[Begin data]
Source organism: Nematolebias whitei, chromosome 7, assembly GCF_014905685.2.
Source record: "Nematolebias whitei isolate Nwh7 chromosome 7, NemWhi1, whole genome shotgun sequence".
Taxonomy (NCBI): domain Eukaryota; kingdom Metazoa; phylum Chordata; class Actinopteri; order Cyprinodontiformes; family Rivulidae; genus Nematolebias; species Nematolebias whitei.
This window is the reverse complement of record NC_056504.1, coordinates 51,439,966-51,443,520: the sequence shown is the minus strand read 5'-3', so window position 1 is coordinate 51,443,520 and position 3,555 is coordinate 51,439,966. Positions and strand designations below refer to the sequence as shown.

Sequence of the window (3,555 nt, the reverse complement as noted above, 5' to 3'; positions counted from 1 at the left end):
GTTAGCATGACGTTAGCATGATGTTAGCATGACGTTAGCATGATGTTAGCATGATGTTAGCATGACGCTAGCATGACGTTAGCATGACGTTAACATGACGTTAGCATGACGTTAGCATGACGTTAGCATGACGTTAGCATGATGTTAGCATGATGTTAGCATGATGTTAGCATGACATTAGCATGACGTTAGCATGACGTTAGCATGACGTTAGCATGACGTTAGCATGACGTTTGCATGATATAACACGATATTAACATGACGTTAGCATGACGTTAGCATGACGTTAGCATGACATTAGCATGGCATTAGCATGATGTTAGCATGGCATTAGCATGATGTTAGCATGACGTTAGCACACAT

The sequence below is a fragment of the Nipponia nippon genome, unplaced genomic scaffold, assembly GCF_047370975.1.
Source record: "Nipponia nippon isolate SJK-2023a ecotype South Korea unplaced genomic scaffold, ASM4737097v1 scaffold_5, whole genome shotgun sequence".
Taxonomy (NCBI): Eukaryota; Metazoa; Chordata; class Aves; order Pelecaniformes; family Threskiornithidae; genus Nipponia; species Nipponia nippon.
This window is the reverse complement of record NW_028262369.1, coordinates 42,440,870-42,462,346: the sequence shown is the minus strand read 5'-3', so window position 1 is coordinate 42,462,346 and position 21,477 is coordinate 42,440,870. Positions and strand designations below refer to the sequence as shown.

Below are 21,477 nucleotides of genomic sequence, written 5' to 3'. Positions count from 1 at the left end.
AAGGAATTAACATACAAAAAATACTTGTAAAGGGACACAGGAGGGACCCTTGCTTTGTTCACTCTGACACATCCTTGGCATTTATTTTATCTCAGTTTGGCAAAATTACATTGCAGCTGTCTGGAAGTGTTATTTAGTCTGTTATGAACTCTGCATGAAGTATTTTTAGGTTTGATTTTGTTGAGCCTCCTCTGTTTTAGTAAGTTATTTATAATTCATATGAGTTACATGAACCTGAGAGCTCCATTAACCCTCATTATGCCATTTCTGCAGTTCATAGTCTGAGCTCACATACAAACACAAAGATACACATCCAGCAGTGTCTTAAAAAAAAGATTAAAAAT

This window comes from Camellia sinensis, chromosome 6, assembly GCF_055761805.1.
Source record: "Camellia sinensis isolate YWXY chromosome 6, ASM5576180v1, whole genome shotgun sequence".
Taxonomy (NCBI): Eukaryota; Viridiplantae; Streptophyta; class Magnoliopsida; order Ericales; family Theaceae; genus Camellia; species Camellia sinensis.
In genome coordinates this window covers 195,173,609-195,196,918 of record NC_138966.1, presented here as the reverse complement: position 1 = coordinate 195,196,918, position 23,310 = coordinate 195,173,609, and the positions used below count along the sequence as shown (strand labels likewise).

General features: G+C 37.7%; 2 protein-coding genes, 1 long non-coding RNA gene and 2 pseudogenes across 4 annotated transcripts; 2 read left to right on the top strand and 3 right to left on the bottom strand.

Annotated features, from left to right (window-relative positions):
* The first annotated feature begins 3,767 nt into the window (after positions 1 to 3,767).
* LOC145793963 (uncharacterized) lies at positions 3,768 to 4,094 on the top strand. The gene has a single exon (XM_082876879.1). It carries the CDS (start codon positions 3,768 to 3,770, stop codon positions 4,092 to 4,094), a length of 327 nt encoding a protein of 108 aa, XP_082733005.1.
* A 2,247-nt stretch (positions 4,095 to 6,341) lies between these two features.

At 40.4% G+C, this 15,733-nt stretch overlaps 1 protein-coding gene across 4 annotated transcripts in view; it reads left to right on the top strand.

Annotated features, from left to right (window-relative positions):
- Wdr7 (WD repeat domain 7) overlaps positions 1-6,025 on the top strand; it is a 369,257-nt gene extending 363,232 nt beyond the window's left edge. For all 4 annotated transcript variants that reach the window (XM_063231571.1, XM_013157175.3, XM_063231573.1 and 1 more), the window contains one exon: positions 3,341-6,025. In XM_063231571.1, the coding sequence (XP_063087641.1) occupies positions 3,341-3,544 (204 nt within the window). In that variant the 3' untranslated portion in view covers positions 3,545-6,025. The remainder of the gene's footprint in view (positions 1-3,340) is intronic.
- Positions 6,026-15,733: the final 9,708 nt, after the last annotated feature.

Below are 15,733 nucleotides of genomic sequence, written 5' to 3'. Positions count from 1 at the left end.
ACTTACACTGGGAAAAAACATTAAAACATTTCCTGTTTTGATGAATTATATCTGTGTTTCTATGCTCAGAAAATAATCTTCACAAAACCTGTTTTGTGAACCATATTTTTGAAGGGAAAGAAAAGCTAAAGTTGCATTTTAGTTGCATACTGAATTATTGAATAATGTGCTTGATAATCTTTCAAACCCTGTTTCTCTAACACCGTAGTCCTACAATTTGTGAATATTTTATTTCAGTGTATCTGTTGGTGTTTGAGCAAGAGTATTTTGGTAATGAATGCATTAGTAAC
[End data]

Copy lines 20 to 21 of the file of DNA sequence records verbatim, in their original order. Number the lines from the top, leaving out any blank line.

* LOC145793963 (uncharacterized) lies at positions 3,768 to 4,094 on the top strand. The gene has a single exon (XM_082876879.1). It carries the CDS (start codon positions 3,768 to 3,770, stop codon positions 4,092 to 4,094), a length of 327 nt encoding a protein of 108 aa, XP_082733005.1.
* A 2,247-nt stretch (positions 4,095 to 6,341) lies between these two features.